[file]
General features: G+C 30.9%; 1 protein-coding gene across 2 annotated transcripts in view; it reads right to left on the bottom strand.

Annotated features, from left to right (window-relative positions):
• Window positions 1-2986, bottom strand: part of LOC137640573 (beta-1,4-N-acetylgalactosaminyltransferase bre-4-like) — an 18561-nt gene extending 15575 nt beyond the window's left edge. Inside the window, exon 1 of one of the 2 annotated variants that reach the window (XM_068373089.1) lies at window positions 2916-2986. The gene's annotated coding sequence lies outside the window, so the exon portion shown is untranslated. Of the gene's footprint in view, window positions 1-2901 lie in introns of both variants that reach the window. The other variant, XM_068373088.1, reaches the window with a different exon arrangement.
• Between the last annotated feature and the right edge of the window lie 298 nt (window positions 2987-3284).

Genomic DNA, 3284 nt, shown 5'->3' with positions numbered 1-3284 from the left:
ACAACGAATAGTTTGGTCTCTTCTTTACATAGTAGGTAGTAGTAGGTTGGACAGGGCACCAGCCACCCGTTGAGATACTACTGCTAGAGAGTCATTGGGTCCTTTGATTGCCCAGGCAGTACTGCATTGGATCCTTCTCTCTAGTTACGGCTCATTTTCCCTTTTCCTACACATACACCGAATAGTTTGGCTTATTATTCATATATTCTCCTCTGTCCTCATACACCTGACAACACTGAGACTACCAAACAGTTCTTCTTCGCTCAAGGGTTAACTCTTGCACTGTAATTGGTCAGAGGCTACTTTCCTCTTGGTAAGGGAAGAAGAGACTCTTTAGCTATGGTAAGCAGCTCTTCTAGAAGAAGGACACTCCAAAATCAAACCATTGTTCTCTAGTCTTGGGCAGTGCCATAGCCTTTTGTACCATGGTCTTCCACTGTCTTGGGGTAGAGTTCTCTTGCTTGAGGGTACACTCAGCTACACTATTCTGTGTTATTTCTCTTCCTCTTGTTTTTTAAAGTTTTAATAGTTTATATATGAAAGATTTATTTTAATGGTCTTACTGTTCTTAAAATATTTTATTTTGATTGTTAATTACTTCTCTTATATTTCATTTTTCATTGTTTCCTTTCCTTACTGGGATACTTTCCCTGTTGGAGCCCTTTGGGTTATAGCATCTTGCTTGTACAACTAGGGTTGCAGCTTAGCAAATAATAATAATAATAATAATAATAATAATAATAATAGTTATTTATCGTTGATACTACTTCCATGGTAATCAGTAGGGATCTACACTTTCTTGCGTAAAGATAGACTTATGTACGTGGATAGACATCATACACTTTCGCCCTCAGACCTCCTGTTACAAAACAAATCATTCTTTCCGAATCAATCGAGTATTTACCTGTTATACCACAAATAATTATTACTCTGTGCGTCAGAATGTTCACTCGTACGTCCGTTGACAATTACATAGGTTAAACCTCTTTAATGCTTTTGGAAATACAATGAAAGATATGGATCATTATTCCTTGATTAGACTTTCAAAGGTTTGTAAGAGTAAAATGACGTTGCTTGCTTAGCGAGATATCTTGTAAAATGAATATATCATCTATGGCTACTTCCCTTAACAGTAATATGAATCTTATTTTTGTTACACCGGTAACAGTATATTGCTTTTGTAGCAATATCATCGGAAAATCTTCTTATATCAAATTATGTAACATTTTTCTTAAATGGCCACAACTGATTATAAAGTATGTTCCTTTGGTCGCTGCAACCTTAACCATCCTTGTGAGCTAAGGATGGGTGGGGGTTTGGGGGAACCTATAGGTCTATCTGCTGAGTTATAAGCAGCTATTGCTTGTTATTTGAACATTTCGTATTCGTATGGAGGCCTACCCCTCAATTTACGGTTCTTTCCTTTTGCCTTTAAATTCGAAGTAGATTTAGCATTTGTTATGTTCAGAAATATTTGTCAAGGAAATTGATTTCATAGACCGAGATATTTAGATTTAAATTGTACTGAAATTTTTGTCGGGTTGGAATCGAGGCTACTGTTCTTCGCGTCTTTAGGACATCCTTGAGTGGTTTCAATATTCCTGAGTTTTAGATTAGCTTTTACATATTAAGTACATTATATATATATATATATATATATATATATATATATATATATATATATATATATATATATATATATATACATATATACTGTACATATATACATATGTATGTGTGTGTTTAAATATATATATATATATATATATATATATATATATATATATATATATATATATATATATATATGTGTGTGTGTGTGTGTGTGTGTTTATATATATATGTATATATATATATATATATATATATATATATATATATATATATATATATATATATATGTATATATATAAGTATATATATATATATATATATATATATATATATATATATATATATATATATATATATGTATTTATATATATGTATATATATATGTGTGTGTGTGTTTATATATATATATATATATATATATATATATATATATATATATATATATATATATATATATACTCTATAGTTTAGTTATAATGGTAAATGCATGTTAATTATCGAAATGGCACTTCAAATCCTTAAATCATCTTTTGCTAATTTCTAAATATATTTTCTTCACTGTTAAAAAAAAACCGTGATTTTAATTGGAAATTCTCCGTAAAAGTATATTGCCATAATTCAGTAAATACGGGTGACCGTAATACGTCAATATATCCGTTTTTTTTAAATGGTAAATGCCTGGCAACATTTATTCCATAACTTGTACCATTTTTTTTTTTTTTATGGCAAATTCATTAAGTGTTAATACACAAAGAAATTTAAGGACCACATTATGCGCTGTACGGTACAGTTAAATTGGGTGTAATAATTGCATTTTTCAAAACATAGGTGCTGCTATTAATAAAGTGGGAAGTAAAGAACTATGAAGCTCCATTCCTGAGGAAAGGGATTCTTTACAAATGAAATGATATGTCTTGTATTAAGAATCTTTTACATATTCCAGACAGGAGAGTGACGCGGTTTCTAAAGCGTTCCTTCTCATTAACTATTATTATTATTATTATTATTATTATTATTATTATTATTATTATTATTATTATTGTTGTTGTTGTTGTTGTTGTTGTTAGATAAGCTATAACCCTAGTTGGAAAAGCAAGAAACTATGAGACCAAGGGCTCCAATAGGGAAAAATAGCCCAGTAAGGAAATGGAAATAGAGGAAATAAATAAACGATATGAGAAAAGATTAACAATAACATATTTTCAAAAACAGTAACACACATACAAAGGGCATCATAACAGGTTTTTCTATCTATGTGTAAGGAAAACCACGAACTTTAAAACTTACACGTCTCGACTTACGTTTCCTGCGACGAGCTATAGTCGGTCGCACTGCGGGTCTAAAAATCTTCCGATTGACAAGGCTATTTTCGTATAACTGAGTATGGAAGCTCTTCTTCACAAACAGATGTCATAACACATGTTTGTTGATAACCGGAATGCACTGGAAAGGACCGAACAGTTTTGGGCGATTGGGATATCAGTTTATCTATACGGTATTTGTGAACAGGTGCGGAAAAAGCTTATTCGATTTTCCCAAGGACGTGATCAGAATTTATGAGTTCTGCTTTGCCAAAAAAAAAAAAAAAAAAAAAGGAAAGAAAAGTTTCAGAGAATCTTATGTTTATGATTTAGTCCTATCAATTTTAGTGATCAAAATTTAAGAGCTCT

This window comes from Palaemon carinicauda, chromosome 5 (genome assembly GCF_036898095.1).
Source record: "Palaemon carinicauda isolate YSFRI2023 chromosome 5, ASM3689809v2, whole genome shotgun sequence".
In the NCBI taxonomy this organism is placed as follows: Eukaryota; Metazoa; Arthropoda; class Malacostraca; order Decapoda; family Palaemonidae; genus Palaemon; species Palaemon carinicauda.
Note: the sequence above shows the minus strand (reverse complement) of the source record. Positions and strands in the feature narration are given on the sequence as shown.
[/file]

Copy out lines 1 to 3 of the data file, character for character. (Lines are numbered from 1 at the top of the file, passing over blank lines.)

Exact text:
General features: G+C 30.9%; 1 protein-coding gene across 2 annotated transcripts in view; it reads right to left on the bottom strand.

Annotated features, from left to right (window-relative positions):
• Window positions 1-2986, bottom strand: part of LOC137640573 (beta-1,4-N-acetylgalactosaminyltransferase bre-4-like) — an 18561-nt gene extending 15575 nt beyond the window's left edge. Inside the window, exon 1 of one of the 2 annotated variants that reach the window (XM_068373089.1) lies at window positions 2916-2986. The gene's annotated coding sequence lies outside the window, so the exon portion shown is untranslated. Of the gene's footprint in view, window positions 1-2901 lie in introns of both variants that reach the window. The other variant, XM_068373088.1, reaches the window with a different exon arrangement.